I was babysitting a child (girl) who was about 6-8 years old. We were talking and she told me that she did not like playing with a specific friend, who was also a girl, also her age. She told me that they would sometimes go into her bedroom and close the door and she would lie down on her bed and her friend would be the doctor. She seemed uncomfortable and did not want to speak about it, although did not seem to understand why. I asked her why she didn’t tell her friend no. She told me that her friend did not listen to her, and made all the rules when they played together. They are neighbors, so they play together very often. The girl that I babysit is very timid and doesn’t know how to stand up for herself, and the neighbor, (who I met,) is very aggressive. I do not know if this is considered abuse, as they are both girls, both the same age. Is this normal childhood curiosity? And if it is abuse, and has been going on for a little while, should this girl be in therapy?
“Playing doctor” and body exploration is normal among young children. Curiosity is developmentally normal at this age, but there are several red flags that might suggest that this is not developmentally-appropriate behavior. The potential victim is uncomfortable and feels forced into this “game.” The potential offending child does not take no for an answer and is also quite aggressive. Those are suspicious signs that could indicate that this is abnormal and inappropriate.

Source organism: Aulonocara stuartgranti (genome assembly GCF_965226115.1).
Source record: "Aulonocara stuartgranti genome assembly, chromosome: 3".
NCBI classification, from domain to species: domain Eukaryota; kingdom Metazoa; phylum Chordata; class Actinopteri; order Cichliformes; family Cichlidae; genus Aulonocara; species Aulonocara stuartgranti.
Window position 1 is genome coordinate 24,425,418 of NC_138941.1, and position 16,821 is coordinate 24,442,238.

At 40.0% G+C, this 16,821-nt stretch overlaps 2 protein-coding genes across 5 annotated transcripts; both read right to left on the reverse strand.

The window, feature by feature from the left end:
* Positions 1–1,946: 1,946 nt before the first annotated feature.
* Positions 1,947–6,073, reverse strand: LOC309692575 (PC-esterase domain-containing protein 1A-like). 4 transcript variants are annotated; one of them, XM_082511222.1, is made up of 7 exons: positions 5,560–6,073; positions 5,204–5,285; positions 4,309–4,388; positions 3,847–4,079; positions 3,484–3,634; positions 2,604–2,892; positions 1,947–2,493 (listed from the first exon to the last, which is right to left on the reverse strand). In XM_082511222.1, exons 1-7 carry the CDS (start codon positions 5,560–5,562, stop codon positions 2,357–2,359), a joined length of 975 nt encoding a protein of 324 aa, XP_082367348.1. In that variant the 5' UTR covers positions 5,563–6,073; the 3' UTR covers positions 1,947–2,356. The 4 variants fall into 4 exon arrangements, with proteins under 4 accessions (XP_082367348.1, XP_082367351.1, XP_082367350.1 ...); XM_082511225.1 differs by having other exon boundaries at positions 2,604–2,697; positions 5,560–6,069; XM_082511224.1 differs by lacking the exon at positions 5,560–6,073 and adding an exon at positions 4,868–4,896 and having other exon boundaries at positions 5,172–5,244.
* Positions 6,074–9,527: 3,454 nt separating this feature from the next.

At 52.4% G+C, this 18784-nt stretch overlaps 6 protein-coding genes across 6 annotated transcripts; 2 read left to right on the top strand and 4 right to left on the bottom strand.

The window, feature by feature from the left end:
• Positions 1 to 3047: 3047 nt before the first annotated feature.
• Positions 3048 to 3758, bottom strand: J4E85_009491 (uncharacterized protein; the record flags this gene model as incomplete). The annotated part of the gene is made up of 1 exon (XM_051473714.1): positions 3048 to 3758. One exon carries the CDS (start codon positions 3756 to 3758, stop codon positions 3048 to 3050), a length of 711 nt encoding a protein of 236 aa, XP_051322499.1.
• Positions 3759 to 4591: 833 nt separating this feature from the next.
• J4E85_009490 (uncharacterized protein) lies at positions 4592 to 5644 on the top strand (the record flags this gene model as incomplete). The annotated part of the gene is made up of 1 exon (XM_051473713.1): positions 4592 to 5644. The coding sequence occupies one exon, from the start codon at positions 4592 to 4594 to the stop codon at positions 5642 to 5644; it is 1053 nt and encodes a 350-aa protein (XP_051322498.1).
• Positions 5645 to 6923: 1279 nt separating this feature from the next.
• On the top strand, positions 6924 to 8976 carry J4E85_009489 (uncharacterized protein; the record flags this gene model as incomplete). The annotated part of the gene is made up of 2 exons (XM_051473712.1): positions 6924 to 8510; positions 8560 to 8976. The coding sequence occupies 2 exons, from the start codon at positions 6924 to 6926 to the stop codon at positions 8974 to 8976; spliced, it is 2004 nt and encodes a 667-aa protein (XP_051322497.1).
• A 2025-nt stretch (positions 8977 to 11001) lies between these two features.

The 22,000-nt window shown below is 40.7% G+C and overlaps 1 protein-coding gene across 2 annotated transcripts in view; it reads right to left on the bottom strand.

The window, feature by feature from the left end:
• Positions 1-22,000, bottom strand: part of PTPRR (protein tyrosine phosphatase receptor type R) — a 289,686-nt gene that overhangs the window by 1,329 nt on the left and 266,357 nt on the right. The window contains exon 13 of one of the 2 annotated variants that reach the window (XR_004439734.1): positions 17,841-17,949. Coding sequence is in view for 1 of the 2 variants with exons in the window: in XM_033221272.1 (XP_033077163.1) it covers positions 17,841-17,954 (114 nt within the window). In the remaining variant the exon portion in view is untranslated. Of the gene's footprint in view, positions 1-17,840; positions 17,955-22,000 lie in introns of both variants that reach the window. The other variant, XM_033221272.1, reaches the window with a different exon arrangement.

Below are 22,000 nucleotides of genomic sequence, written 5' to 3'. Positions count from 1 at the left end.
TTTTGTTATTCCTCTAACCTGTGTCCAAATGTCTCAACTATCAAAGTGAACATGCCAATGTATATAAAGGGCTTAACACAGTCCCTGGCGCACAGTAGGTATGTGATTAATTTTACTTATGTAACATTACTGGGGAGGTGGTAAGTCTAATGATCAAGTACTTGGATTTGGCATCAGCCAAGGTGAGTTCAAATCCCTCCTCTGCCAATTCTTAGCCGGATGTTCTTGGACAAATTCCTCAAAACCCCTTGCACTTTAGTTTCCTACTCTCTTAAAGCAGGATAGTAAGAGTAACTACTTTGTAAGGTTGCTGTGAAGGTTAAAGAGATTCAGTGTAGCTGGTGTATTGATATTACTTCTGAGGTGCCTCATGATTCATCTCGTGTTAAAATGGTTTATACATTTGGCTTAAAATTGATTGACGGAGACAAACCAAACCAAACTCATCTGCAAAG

You should immediately bring this information to the attention of her parents. If necessary, you could also contact child protective services or local law enforcement. The investigating professionals can assess the situation and determine if further action is warranted. Thank you for your question. Please take care.
Dr. Kristina Randle
Is This Child Being Abused?
Kristina Randle, Ph.D., LCSW
Kristina Randle, Ph.D., LCSW is a licensed psychotherapist and Assistant Professor of Social Work and Forensics with extensive experience in the field of mental health. She works in private practice with adults, adolescents and families. Kristina has worked in a large array of settings including community mental health, college counseling and university research centers.
APA Reference Randle, K. (2018). Is This Child Being Abused?. Psych Central.
Retrieved on May 21, 2019, from https://psychcentral.com/ask-the-therapist/2016/12/08/is-this-child-being-abused/
Last updated: 8 May 2018 Last reviewed: By a member of our scientific advisory board on 8 May 2018 Published on Psych Central.com. All rights reserved.